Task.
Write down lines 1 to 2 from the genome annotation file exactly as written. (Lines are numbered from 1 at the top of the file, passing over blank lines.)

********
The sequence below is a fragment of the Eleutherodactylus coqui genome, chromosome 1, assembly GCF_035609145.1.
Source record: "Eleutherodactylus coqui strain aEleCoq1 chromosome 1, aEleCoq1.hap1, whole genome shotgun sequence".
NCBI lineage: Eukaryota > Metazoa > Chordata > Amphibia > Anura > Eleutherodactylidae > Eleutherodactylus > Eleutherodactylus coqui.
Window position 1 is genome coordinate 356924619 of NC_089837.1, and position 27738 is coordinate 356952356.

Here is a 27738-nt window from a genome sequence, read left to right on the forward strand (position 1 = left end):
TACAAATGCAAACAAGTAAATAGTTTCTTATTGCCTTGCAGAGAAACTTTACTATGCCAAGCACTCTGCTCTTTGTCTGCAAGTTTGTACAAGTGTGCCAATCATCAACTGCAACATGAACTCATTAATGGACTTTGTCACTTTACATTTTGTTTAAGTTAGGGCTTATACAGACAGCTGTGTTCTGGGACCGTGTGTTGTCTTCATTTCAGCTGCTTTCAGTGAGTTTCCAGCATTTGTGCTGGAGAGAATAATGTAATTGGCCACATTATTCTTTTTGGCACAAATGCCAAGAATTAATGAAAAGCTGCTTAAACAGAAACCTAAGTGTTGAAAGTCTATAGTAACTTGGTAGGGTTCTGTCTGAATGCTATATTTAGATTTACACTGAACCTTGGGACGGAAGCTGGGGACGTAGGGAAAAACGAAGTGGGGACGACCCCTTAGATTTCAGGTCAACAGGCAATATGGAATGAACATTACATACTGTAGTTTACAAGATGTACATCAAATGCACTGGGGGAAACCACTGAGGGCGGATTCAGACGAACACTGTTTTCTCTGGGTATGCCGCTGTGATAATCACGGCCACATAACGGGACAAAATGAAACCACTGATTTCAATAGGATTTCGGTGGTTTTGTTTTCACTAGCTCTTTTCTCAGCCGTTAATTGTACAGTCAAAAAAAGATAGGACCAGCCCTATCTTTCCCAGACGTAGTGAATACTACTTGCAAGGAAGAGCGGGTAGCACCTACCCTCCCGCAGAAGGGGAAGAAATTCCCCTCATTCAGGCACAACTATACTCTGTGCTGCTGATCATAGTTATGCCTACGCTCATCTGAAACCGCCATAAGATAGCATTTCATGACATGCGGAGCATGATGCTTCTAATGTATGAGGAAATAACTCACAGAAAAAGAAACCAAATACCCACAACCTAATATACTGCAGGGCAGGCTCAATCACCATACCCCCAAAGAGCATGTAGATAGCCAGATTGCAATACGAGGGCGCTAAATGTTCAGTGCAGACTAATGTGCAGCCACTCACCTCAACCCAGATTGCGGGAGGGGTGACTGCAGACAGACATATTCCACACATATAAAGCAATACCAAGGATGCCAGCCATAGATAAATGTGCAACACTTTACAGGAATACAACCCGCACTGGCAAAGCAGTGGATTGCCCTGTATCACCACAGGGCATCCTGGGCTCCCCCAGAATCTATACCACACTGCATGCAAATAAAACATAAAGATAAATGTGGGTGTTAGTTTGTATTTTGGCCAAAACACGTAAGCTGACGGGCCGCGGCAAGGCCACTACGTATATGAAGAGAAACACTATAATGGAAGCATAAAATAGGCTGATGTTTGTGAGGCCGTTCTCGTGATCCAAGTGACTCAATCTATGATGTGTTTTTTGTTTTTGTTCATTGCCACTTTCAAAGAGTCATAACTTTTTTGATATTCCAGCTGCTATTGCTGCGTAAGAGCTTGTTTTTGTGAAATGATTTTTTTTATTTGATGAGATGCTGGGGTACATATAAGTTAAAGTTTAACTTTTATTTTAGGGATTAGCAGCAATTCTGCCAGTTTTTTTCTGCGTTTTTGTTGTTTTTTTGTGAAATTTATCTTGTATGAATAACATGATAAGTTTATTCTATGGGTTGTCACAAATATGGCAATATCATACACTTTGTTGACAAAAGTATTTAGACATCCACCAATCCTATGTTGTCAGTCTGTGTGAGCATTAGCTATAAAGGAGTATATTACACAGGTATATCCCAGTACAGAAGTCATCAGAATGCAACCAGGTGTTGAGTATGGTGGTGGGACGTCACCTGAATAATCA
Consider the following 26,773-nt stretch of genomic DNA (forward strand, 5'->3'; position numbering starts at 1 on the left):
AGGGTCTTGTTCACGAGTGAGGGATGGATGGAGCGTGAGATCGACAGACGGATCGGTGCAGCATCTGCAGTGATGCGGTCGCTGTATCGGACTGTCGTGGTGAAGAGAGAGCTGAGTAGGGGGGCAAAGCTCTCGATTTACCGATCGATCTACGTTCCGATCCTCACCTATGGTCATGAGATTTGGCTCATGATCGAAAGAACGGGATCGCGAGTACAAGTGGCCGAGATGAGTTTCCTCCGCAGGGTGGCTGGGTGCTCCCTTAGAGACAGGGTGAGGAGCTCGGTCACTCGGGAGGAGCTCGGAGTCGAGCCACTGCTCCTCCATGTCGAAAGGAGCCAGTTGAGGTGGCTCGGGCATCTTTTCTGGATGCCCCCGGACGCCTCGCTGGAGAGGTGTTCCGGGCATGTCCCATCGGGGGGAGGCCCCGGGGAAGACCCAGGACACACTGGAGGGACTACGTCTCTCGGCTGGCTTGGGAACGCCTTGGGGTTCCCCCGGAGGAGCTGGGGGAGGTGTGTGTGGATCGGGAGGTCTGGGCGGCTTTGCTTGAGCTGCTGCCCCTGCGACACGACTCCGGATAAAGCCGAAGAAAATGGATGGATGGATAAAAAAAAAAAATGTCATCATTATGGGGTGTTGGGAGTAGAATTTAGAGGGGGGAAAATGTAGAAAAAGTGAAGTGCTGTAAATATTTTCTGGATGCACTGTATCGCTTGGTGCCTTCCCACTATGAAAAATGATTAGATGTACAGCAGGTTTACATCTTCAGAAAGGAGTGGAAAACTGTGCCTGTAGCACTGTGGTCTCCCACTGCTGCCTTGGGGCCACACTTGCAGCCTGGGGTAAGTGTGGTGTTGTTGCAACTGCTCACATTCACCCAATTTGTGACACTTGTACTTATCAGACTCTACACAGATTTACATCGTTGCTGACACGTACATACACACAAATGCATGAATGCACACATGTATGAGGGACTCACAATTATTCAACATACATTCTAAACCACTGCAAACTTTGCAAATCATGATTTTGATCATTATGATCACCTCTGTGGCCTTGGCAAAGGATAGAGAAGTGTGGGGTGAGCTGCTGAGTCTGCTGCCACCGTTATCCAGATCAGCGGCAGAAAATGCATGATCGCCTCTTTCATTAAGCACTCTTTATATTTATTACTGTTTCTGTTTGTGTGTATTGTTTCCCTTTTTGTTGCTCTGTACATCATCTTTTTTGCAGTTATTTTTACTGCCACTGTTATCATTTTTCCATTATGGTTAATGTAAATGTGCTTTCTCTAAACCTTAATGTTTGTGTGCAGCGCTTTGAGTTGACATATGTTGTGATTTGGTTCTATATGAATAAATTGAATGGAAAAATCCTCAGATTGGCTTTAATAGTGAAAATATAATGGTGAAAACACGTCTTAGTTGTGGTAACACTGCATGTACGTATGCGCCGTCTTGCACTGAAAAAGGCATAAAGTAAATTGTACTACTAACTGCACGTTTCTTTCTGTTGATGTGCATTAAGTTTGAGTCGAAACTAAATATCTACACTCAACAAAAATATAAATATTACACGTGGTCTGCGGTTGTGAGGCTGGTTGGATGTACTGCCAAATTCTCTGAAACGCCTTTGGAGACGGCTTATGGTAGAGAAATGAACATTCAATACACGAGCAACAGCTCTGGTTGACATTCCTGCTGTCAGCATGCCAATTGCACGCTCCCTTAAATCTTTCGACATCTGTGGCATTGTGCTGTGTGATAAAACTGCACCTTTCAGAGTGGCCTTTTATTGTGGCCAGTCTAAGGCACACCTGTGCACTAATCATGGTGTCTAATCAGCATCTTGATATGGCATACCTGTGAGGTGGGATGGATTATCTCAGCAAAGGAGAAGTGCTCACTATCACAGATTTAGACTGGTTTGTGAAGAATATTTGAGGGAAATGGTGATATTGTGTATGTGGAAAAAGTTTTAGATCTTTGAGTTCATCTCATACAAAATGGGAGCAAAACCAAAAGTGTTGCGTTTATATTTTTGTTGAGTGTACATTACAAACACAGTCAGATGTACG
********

The sequence below is a fragment of the Eleutherodactylus coqui genome, chromosome 1, assembly GCF_035609145.1.
Source record: "Eleutherodactylus coqui strain aEleCoq1 chromosome 1, aEleCoq1.hap1, whole genome shotgun sequence".